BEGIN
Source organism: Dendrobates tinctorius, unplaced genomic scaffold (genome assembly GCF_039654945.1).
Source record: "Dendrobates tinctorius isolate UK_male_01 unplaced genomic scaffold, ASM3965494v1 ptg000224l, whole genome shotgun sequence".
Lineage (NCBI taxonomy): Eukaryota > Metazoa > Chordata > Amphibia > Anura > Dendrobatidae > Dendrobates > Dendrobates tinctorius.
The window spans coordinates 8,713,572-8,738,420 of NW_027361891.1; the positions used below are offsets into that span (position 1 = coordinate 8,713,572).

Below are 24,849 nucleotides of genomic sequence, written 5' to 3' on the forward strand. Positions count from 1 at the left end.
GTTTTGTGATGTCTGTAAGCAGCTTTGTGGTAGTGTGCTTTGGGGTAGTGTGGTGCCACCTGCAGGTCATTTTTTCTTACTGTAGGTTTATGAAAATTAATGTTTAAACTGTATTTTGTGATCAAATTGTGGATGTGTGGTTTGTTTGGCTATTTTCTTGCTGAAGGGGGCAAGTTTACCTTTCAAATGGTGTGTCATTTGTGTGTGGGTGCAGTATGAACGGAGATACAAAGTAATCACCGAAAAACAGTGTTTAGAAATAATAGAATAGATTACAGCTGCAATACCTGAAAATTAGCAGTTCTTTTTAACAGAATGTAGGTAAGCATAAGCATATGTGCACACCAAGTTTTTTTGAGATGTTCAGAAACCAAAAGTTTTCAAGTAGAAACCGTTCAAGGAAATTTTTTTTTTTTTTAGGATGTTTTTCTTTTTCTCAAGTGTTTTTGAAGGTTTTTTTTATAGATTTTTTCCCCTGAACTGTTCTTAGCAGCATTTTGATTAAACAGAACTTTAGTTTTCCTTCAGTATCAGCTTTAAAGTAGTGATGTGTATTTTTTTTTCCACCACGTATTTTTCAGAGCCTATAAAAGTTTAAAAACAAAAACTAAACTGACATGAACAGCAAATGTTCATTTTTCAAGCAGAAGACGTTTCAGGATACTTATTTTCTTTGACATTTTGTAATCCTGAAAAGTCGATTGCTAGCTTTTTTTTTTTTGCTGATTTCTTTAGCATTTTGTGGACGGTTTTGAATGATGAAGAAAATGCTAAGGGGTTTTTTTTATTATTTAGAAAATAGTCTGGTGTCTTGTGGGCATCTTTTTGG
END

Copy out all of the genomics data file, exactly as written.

Source organism: Dendrobates tinctorius, unplaced genomic scaffold (genome assembly GCF_039654945.1).
Source record: "Dendrobates tinctorius isolate UK_male_01 unplaced genomic scaffold, ASM3965494v1 ptg000224l, whole genome shotgun sequence".
Lineage (NCBI taxonomy): Eukaryota > Metazoa > Chordata > Amphibia > Anura > Dendrobatidae > Dendrobates > Dendrobates tinctorius.
The window spans coordinates 8,713,572-8,738,420 of NW_027361891.1; the positions used below are offsets into that span (position 1 = coordinate 8,713,572).

Below are 24,849 nucleotides of genomic sequence, written 5' to 3' on the forward strand. Positions count from 1 at the left end.
GTTTTGTGATGTCTGTAAGCAGCTTTGTGGTAGTGTGCTTTGGGGTAGTGTGGTGCCACCTGCAGGTCATTTTTTCTTACTGTAGGTTTATGAAAATTAATGTTTAAACTGTATTTTGTGATCAAATTGTGGATGTGTGGTTTGTTTGGCTATTTTCTTGCTGAAGGGGGCAAGTTTACCTTTCAAATGGTGTGTCATTTGTGTGTGGGTGCAGTATGAACGGAGATACAAAGTAATCACCGAAAAACAGTGTTTAGAAATAATAGAATAGATTACAGCTGCAATACCTGAAAATTAGCAGTTCTTTTTAACAGAATGTAGGTAAGCATAAGCATATGTGCACACCAAGTTTTTTTGAGATGTTCAGAAACCAAAAGTTTTCAAGTAGAAACCGTTCAAGGAAATTTTTTTTTTTTTTAGGATGTTTTTCTTTTTCTCAAGTGTTTTTGAAGGTTTTTTTTATAGATTTTTTCCCCTGAACTGTTCTTAGCAGCATTTTGATTAAACAGAACTTTAGTTTTCCTTCAGTATCAGCTTTAAAGTAGTGATGTGTATTTTTTTTTCCACCACGTATTTTTCAGAGCCTATAAAAGTTTAAAAACAAAAACTAAACTGACATGAACAGCAAATGTTCATTTTTCAAGCAGAAGACGTTTCAGGATACTTATTTTCTTTGACATTTTGTAATCCTGAAAAGTCGATTGCTAGCTTTTTTTTTTTTGCTGATTTCTTTAGCATTTTGTGGACGGTTTTGAATGATGAAGAAAATGCTAAGGGGTTTTTTTTATTATTTAGAAAATAGTCTGGTGTCTTGTGGGCATCTTTTTGG